Three years ago today, in what scientists refer to as the Great Sumatra-Andaman earthquake, the resultant tsunami caused more than 225,000 deaths in eleven countries along the shores of the Indian Ocean.
The 2004 tsunami has since been estimated as the ninth worst natural disaster in modern history, which deserves (at least) 225,000 moments of silence and reflection.
For the people of Java, Indonesia, however, which has again been hit by rising waters, the monsoon rains that have impacted their region on the tsunami's third anniversary don't leave time for reflection as they run from landslides that are forcing thousands from their homes:
At least 80 people have been killed or are reported missing after floods triggered landslides in the central Java region of Indonesia. Local officials say they fear the death toll could rise. Thousands have been forced to seek shelter after their homes were buried or washed away. Landslides and floods are regular in Indonesia and many blame deforestation.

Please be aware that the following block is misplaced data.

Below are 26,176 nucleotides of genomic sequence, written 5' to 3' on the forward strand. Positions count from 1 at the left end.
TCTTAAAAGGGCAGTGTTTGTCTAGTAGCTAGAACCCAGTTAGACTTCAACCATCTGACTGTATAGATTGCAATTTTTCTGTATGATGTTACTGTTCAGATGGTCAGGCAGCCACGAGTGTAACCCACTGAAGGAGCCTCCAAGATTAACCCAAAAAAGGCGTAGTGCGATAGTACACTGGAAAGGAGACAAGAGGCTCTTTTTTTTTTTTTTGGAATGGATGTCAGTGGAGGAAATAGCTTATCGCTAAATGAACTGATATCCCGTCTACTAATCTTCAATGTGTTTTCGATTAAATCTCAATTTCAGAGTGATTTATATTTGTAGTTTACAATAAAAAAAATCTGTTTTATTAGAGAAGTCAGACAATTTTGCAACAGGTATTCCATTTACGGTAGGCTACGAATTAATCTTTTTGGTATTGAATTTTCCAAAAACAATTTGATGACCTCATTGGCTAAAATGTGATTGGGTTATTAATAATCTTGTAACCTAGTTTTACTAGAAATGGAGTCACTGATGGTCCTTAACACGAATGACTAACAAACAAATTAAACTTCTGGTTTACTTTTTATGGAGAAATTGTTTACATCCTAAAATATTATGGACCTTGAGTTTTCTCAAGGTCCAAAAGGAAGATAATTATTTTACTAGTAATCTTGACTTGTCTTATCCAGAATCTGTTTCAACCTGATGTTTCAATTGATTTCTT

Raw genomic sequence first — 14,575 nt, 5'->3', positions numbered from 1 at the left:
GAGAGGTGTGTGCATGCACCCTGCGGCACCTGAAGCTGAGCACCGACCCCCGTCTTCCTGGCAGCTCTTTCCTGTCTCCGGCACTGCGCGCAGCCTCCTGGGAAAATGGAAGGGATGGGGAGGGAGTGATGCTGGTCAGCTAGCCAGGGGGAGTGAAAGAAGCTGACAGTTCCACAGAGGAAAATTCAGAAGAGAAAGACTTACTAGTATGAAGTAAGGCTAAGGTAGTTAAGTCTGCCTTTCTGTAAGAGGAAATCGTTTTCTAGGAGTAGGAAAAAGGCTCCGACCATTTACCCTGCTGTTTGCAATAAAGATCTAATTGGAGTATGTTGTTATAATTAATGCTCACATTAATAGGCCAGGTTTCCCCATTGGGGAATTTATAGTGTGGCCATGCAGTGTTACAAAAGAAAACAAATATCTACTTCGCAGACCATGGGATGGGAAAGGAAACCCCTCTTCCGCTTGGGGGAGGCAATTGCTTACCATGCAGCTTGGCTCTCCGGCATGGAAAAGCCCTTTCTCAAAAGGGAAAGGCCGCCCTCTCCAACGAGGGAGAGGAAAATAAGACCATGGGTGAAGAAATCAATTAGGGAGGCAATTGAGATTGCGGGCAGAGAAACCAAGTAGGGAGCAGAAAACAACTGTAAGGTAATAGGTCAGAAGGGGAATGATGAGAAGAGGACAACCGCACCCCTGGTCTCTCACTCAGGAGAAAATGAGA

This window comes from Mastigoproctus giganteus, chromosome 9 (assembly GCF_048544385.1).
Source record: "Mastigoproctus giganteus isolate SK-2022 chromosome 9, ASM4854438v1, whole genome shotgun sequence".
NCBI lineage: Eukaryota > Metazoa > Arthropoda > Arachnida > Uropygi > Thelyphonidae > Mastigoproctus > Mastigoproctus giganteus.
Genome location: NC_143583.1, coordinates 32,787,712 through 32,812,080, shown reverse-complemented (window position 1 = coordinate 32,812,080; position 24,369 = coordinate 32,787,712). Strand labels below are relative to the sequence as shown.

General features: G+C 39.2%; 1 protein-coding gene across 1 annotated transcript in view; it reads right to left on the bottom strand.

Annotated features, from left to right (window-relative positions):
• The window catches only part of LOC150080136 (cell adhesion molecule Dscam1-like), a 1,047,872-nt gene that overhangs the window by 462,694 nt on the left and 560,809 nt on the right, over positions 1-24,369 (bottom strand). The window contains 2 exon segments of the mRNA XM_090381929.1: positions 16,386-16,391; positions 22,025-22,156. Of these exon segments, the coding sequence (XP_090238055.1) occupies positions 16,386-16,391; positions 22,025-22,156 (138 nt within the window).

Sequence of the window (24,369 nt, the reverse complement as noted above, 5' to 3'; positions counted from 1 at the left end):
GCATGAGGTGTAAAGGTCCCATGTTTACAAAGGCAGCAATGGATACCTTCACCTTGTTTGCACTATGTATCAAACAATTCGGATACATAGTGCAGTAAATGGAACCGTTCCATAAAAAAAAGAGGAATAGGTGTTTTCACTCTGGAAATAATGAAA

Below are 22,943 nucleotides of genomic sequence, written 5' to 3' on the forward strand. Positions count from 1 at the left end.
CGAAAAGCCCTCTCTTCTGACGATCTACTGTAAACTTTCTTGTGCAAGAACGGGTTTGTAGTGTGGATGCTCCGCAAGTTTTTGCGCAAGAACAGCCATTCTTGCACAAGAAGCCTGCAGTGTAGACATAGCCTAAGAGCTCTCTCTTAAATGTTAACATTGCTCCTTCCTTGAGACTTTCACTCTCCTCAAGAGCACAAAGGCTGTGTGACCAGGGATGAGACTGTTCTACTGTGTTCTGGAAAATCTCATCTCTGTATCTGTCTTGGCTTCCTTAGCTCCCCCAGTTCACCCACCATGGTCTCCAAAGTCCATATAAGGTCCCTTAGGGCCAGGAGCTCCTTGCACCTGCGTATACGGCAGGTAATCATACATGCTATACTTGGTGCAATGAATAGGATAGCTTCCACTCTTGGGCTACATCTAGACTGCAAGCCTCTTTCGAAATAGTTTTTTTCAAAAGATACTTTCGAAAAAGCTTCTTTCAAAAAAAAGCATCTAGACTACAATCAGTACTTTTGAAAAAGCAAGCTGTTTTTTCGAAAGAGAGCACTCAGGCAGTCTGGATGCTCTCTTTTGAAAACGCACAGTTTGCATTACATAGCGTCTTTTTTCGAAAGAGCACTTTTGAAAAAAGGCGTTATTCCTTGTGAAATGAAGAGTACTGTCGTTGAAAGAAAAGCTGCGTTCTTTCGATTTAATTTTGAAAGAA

Also devastating, but receiving less notice was Cyclone Sidr in Bangladesh last November. The reason it received less notice? The Bangladeshi Government acted responsibly and evacuated their citizens. But >3000 people still died and a great part of their coastal region was wiped out in a harbinger of damage that rising sea levels may cause in the future.
This was because Cyclone Sidr was supposed to have been just another strong cyclone in cyclone season in a low lying country that had been devastated by cyclones in the past. But it wasn't like those other cyclones. This was a cyclone that sped up as it approached the shore, resulting in a storm surge that emulated a tsunami; which raises the question: What new kind of weather events will climate change bring in the future?